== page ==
A very knowledgeable, widely respected Caribbean cricket journalist, Ford’s long-standing and ever-growing dissatisfaction with the way cricket has been and is administered in the West Indies led to his decision to throw his hat into the ring of contention for the Cricket West Indies presidency in elections scheduled for next year. The reasons for his later decision to do so were publicly set out in a Trinidad Daily Express .doc article published back on January 8, 2020.
If the CWI’s unjustly distorted current priorities can be classified as “bad”, then the globally televised images of the nearly empty stands during Antigua and St Lucia’s tests against Bangladesh should rightly be called downright ugly. Aside from the token invitation extended to a few dozen school children to participate in the first day of the St. Lucia Trials, CWI’s marketing promotions for both games left much to be desired.
Despite the reported presence of hundreds of cricket-loving British tourists in Antigua and St Lucia at the time of the tests, there appeared to be little or no promotional exposure for the matches, either in the form of purchased advertising or even freely available news reports, in the local Media of both island areas. The hotels where such tourists would have stayed were also reportedly not involved in promoting the games to their guests in any way.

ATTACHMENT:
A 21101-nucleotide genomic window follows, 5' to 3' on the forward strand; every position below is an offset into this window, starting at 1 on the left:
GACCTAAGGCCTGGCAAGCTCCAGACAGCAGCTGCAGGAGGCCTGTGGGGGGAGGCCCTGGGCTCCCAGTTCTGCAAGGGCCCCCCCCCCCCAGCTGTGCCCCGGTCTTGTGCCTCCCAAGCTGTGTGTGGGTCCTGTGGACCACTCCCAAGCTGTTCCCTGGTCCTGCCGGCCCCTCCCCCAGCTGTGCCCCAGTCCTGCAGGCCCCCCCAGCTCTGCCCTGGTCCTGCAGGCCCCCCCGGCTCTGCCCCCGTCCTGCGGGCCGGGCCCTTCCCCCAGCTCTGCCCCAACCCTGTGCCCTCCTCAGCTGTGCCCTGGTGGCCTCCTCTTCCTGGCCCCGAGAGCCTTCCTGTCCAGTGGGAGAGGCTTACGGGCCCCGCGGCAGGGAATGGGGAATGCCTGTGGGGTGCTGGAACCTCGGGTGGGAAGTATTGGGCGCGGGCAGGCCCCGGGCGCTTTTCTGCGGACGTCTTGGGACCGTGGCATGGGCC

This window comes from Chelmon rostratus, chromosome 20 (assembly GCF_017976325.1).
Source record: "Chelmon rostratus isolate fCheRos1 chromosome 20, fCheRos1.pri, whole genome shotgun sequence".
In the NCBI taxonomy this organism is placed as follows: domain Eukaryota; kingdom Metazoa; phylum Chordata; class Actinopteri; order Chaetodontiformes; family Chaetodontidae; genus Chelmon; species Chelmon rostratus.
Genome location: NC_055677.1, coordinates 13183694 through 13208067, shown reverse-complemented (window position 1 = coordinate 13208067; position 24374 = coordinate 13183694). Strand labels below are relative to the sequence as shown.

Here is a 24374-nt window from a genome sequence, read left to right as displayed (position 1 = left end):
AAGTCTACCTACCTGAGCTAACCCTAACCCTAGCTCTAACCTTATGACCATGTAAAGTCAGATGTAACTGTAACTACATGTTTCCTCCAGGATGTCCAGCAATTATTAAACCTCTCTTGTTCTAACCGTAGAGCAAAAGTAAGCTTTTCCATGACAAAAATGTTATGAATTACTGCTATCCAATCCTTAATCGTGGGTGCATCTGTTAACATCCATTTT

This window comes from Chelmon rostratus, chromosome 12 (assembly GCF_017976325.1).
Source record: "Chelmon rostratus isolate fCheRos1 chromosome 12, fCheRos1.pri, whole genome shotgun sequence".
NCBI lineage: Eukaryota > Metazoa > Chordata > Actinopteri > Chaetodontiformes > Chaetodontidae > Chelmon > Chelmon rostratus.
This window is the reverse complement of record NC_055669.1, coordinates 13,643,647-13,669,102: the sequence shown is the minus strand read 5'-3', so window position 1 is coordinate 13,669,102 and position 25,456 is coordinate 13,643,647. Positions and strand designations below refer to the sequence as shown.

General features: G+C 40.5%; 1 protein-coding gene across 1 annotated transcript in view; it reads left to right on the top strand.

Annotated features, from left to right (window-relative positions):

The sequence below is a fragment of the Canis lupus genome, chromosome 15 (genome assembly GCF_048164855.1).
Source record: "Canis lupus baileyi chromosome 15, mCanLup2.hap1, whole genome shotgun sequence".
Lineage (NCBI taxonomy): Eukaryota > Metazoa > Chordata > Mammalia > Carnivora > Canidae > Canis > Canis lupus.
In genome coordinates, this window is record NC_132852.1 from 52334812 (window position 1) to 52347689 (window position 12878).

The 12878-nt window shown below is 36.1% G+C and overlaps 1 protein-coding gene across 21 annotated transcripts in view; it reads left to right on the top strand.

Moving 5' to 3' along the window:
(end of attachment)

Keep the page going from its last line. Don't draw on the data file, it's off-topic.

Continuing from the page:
Clearly, therefore, there is still work to be done for CWI as it continues its efforts to see a much-improved 2022 and avoid having this year labeled yet another horribilis annus. As CWI strives to make the necessary improvements, fans and supporters of the West Indies team, wherever they may be, will be hoping for a longer continuation of the positive results that have been achieved of late.
About the author:
Guyana-born, Toronto-based Tony McWatt is the Editor of WI Wickets and Wickets/Monthly Online Cricket Magazines, targeting Caribbean and Canadian readers respectively. He is also the only son of former Guyana and West Indies wicketkeeper batsman the late Clifford “Baby Boy” McWatt.